sigh This dress makes me so mad because it’s such a fascinating style, and they’ve just completely stuffed it up. The skirts are most likely a misinterpretation, but I have no idea where they got the bodice. The whole thing looks angular and weird, and it’s too damn short. Ankles. We don’t have any.
My guess is that it’s based on this:
The image is of a female demon (hence the duck feet) wearing a verdugado with a paned overskirt [Kendra adds: in other words, there is an overskirt cut in multiple wide strips, you can see two at the center front here, and one on the side, so this would probably have at least six panes or panels]. You can see all the typical features of Hispano-Flemish clothing: the boned skirt, separable sleeves, full camisa, paned overskirt, and soft fabric belt.
The interpretation pisses me off because this is probably my favorite outfit. Even with the duck feet, which probably would have improved the TV version considerably.
3. Juana the Unfashionably High-Waisted
These super short bodices are atrocious. They’re much better suited to Romeo and Juliet than to anything that came out of Spain. I have one wild guess — the costumer may have looked at a painting of Spanish people painted by someone who was not Spanish, like the following:
This image represents an event that occurred in 1492. As you can see, the waistline of the dress is actually a little above the natural waist and not up under the bust. So yeah, creative license.
All of Juana’s dresses hurt my head. And would someone please cover these ladies’ heads? Good lord.
2. These Skirts Are a Pane in the Butt
I do not understand these splits. The Spanish had paned skirts, as seen in previous examples, but these are so wide, and I’ve never seen only two splits. Usually there are four to eight panes or just a front split. I’ve also never seen a gown like the one on the right — it looks like the front and back are cut identically, and that’s just not a thing. Either that or her head is on backwards [Kendra adds: note that THE BODICE IS ALSO CUT WITH A V OPENING, OVER A BACK STOMACHER, WHICH IS FUCKING RIDICULOUS].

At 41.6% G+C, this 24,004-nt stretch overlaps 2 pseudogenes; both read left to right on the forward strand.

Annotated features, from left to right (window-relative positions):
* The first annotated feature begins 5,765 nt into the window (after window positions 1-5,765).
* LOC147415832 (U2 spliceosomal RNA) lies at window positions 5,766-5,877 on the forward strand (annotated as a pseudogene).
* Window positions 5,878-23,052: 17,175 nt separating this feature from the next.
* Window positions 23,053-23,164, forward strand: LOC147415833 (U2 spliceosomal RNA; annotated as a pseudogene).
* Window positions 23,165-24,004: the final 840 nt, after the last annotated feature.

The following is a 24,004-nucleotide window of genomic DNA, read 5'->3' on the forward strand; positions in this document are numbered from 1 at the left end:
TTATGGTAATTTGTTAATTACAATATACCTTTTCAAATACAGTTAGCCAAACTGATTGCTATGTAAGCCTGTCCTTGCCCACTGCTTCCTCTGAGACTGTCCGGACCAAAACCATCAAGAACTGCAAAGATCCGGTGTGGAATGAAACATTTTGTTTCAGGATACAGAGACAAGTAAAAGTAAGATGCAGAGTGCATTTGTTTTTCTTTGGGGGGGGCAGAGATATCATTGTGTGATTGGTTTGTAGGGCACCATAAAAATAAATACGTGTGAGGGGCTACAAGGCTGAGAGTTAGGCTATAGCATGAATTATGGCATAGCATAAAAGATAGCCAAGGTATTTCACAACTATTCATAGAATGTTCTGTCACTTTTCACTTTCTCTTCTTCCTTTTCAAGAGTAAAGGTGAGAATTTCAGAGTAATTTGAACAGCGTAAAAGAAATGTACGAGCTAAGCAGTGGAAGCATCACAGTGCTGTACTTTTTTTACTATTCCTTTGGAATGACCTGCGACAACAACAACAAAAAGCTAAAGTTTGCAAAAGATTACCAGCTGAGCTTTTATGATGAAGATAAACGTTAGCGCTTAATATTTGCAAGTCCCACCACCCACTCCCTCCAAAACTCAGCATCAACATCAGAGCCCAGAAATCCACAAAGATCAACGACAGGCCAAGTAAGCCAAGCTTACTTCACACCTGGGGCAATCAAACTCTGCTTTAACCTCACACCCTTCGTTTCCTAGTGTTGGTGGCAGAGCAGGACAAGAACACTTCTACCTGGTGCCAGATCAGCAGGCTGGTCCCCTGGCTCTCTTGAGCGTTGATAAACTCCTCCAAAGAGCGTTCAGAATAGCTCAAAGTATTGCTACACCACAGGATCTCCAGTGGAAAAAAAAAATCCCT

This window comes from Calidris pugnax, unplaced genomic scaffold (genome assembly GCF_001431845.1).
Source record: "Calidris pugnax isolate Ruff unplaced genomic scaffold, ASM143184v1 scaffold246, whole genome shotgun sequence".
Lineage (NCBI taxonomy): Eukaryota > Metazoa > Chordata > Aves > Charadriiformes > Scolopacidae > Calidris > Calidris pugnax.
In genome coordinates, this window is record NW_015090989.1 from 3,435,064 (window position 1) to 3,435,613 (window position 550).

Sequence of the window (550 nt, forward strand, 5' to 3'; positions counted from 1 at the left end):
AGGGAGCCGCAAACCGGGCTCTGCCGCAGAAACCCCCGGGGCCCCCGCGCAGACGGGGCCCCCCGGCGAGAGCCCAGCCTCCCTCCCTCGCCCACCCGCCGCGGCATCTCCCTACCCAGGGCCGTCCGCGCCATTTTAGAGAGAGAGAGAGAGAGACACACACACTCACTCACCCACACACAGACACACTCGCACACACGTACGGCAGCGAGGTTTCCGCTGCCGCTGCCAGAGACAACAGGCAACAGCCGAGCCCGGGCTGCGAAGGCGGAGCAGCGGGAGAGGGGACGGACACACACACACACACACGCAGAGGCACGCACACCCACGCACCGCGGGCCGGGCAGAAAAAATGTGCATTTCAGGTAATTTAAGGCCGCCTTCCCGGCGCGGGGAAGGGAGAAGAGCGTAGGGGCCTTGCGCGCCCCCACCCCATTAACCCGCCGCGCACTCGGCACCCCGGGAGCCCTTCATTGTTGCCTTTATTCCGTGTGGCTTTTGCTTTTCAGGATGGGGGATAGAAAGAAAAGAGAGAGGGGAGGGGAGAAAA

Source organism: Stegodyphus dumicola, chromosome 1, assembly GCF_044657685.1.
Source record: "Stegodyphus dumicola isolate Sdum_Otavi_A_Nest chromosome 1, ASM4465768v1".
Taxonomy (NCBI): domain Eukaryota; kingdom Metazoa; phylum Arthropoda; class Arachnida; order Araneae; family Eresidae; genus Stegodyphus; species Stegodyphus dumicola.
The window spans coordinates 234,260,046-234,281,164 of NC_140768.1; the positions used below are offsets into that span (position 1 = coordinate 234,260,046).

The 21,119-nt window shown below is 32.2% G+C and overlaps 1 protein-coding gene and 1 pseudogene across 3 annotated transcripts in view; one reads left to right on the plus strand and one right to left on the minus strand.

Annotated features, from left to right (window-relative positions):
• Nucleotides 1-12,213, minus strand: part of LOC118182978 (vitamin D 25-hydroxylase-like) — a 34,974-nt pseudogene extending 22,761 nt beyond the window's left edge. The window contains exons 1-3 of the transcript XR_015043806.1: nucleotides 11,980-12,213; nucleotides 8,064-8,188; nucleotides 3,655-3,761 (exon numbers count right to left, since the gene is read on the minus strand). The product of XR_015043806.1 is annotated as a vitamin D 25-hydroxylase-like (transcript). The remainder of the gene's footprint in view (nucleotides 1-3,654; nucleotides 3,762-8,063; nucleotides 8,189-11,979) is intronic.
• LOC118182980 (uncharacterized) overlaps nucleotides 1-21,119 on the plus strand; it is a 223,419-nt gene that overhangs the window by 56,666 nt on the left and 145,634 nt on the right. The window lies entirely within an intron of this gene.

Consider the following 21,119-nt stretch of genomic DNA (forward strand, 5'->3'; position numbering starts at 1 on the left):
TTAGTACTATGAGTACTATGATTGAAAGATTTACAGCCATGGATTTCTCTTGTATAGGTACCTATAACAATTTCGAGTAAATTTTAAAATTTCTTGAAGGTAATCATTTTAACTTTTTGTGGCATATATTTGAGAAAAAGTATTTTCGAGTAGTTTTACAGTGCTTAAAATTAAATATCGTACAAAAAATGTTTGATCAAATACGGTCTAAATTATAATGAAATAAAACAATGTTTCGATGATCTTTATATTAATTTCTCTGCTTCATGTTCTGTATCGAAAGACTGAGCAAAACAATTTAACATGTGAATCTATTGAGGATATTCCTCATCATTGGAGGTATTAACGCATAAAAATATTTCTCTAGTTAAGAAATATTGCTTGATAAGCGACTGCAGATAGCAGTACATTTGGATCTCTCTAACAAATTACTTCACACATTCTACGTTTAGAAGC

IT’S CROOKED WHY ARE THE STRIPES SO LOPSIDED?? They should be straight, because bands like that cover the reeds that give the verdugado its shape. In these examples, there’s some sort of understructure that is letting the underskirt float freely, and that combined with the weird split in the back is causing the underskirt to crumple and collapse. Stupid, sloppy, and lazy.
1. The Fabric Choices
Boy, they really cleaned out the home decor section of Jo-Ann’s with this show, didn’t they? I don’t think I’ve seen so much Moroccan print since the last time I searched Pinterest. It lends a nice, exotic touch to the clothing and definitely codes these ladies as “foreign,” but there’s not much basis in history.
And, Before You Think We’re Too Judgy…
A couple of things that I do like:
- A diverse cast. Spain was not a monolith of whiteness; its history as a meeting ground for Moors, Christians, and Jews as well as a varied ethnic background meant that medieval and Renaissance Spain was much more diverse than most modern people think. It would not have been terribly unusual to see people of African descent, Arabic descent, and a wide range of hair and eye colors throughout the population.
- Most depictions of Catherine and Juana, as well as some contemporary writings, note that the girls were both auburn-haired with fair skin and light eyes. I’m not sure I’ve seen anyone cast a redhead as Katherine before, and I wish they had carried that through to Juana as well.
Watch for an analysis of the English costumes coming soon! Massive thanks to Kate for her expertise and time.